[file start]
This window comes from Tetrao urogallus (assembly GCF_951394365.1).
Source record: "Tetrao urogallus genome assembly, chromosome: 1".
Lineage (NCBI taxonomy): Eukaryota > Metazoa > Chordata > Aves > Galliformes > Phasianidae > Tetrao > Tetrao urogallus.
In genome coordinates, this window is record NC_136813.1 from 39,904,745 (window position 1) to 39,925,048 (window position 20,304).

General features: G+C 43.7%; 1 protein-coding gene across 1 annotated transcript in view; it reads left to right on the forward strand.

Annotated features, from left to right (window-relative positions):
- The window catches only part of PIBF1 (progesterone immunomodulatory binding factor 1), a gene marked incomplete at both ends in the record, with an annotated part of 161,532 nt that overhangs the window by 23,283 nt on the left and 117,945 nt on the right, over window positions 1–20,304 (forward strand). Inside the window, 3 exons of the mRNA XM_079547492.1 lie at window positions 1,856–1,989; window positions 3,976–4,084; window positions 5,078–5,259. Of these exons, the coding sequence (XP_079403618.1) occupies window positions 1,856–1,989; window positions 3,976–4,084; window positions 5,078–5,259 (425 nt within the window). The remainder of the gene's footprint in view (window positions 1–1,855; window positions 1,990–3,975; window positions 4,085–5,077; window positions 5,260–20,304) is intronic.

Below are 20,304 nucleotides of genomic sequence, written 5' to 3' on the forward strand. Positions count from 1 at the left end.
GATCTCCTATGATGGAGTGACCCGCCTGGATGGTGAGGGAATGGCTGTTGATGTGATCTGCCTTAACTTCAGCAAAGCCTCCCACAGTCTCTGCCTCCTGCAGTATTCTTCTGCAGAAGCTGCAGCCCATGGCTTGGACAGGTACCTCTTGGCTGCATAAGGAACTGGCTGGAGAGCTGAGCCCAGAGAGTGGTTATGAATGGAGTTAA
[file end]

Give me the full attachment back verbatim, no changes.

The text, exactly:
This window comes from Tetrao urogallus (assembly GCF_951394365.1).
Source record: "Tetrao urogallus genome assembly, chromosome: 1".
Lineage (NCBI taxonomy): Eukaryota > Metazoa > Chordata > Aves > Galliformes > Phasianidae > Tetrao > Tetrao urogallus.
In genome coordinates, this window is record NC_136813.1 from 39,904,745 (window position 1) to 39,925,048 (window position 20,304).

General features: G+C 43.7%; 1 protein-coding gene across 1 annotated transcript in view; it reads left to right on the forward strand.

Annotated features, from left to right (window-relative positions):
- The window catches only part of PIBF1 (progesterone immunomodulatory binding factor 1), a gene marked incomplete at both ends in the record, with an annotated part of 161,532 nt that overhangs the window by 23,283 nt on the left and 117,945 nt on the right, over window positions 1–20,304 (forward strand). Inside the window, 3 exons of the mRNA XM_079547492.1 lie at window positions 1,856–1,989; window positions 3,976–4,084; window positions 5,078–5,259. Of these exons, the coding sequence (XP_079403618.1) occupies window positions 1,856–1,989; window positions 3,976–4,084; window positions 5,078–5,259 (425 nt within the window). The remainder of the gene's footprint in view (window positions 1–1,855; window positions 1,990–3,975; window positions 4,085–5,077; window positions 5,260–20,304) is intronic.

Below are 20,304 nucleotides of genomic sequence, written 5' to 3' on the forward strand. Positions count from 1 at the left end.
GATCTCCTATGATGGAGTGACCCGCCTGGATGGTGAGGGAATGGCTGTTGATGTGATCTGCCTTAACTTCAGCAAAGCCTCCCACAGTCTCTGCCTCCTGCAGTATTCTTCTGCAGAAGCTGCAGCCCATGGCTTGGACAGGTACCTCTTGGCTGCATAAGGAACTGGCTGGAGAGCTGAGCCCAGAGAGTGGTTATGAATGGAGTTAA